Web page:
Eric over at Ideas on Ideas wrote a detailed post about how Microsoft could reposition itself to appear less stodgy and scary for the consumers of tomorrow -- er, today. (Or yesterday?)
A few key points include positioning around power, cutting the crap and embracing the consumer, which are everyday proverbs we should all know by heart at this point.
The piece also includes some notes for Steve Ballmer.
Here's our advice: stop scaring us, Ballmer! This is the kind of crap that lost Howard Dean his bid for president.
Also, maybe Microsoft could learn a little about loosening up by examining its fan spoofs.
Maybe sensing that Mini Me appealed to a quiet universal longing, Goodby, Silverstein & Partners put together a Sprint effort called More Yous.
The ad is meant to drive multi-taskers into the arms of the speedy Palm Centro but it feels a little like a Doublemint Gum spot from hell.
See it at AdWeek.
For its client Kajeet, Philly-based Red Tettemer launched an 8-part webisode campaign called The Mysterious Mystery of the Malfunctioning Pets. One episode will be unveiled every week on Dudeworld.
Kajeet provides pay-as-you-go cell phone service for kids. Participating tweens will be able to help decide the ending.
A few seconds into the first episode we heard this high-pitched scream, the likes of which we haven't experienced since Sailor Moon.
After you cross the threshold of age 13, you just can't process that kind of sound anymore. Some small part of us died.
Anyway, the episode was cute. If our pets malfunctioned, we'd probably just sell them.
Odd that it took so long but here's a spoof ad centered on the whole Wal-mart/Julie Roehm thing that touts the chains unbeatable prices and...uh...unbeatable lawyers. Not much else to say other than don't fuck your co-workers and file a lawsuit while employed at Wal-Mart. The outcome will not be pleasant.
Alongside agency Wieden + Kennedy, Nike put together this two-part print campaign featuring LeBron James. Part I is at left; Part II is right here.
Ahh. Nike is never too pushy. In this spread you've got all the force and drama of a Jay-Z song, except the neighbors won't complain.
With the reported launch of OpenSocial, which enables developers to build apps for a multiplicity of social networks and not just one -- including a Google social network that spreads its net over its other properties -- Google has enlisted MySpace as a partner.
And that's just the headliner. Others include Engage.com, Friendster, hi5, Hyves, imeem, LinkedIn, Ning, Oracle, orkut, Plaxo, Salesforce.com, Six Apart, Tianji, Viadeo, and XING as founding partners in OpenSocial.
According to Fortune, Facebook was pointedly not invited to the knitting circle. "Despite reports, Facebook has still not been briefed on OpenSocial," said (obviously butthurt) spokesperson Brandee Barker.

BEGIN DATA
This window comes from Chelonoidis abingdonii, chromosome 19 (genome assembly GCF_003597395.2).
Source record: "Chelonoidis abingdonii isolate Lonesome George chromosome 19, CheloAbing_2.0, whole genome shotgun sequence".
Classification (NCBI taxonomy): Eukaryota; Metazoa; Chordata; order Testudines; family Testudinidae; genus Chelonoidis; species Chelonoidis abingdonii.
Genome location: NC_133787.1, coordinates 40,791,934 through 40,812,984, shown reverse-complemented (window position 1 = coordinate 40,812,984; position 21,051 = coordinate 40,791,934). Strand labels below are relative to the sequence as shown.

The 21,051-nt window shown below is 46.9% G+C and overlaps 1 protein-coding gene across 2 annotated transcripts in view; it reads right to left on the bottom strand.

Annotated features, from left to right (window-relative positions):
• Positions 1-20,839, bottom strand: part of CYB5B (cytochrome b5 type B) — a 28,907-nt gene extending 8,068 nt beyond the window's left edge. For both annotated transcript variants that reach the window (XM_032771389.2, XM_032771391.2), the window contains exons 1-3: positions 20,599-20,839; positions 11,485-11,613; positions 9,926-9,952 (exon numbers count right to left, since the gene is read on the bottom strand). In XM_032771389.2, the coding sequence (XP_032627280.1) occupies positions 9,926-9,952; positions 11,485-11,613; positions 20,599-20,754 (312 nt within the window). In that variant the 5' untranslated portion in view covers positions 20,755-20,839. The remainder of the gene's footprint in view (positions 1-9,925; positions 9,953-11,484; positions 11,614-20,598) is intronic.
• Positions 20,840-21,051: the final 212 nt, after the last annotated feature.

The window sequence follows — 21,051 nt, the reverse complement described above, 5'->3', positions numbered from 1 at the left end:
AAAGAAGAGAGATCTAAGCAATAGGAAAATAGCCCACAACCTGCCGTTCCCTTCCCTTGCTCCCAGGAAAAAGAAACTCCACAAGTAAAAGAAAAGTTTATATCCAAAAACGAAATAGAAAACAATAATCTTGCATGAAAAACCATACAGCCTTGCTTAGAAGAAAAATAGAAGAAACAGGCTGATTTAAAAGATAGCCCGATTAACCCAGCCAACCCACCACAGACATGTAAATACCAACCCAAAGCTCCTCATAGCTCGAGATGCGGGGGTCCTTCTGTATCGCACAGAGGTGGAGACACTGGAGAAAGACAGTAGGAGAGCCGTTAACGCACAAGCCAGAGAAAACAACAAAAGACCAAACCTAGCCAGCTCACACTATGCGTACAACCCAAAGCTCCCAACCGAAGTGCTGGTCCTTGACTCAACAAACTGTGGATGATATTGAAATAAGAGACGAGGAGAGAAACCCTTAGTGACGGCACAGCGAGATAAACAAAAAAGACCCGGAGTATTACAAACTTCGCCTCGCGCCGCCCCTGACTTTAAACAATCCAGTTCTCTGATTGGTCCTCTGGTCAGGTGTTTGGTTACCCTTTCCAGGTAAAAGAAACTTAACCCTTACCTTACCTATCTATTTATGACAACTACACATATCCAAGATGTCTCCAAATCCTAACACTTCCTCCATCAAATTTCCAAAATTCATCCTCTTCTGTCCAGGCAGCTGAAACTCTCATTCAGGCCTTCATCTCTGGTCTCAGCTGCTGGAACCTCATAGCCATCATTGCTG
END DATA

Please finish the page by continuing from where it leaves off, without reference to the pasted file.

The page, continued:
There may be just cause. John Battelle says Facebook's coming out with an AdWords killer next week.
The plot thickens.
If you don't know your place, the Queen Bee will find you. And kill you. < / maniacal laughter >
Once upon a time there was a social networking site called MySpace. Everyone was on it. Everyone loved it. It was the place to be. Then came the pedophiles. Then came the spam. Then came News Corp. Then came Facebook.
Oh, who are we kidding? It's still the largest social networking site in the world. It's just lost a bit of its shininess since Facebook took the spotlight. Well, MySpace isn't fooling around and has hooked up with Google as a premiere supporter of Google's recently announced OpenSocial development platform. OpenSocial hopes to bring some standards to social network development with its open API.
This gritty new campaign for Pennzoil was put together by TBWA\Chiat\Day and will appear at the SEMA trade show in Las Vegas.
The posters were printed on vintage paper to illuminate Pennzoil's old-school heritage and longtime association with NASCAR. They'll also serve double-time as prizes -- enthusiasts at SEMA will be taking copies home.
Maybe Pennzoil ads are the Leonetto Cappiellos of tomorrow. It's not like valorizing an oil firm is less banal than producing pretty posters for liquor.
The Talladega print is at left; see Indianapolis and Darlington.
We like. Then again, old-looking stuff always feels more substantial, doesn't it?
Time Warner Cable wants you to know it thinks like you think.
(And by that, what it means is, it can take your crappy ideas and turn them into products that sell in the mainstream market.)
The campaign site was put together by Ogilvy & Mather, with casting by sausage. It's actually pretty neat. Click on a character in the suburban setting to see what they've invented to make their lives better, and find out how Time Warner pwned their asses.
What do you get when you mash up the quirky language spots proffered by Berlitz, and self-deprecating animations for Virgin America?
You get Planeguage by Delta. (Or more accurately, by CAA.)
See the spot entitled "Middleman" here.
The music's a little jarring but the scenes -- unrestrained kids, the woman who keeps opening and closing her shade, the little dance you do when you've been holding your pee -- are too close to home not to crack a smile.
Nice to see airlines spending money on advertising again. Now, if only they could pull their CRM act together. Some watchers have commented a company like Delta should hold off on making jokes about their crap airline experience -- when it's you that gets stranded, and you that gets aisle-bumped, you're not laughing.
A cute campaign does not a great experience make.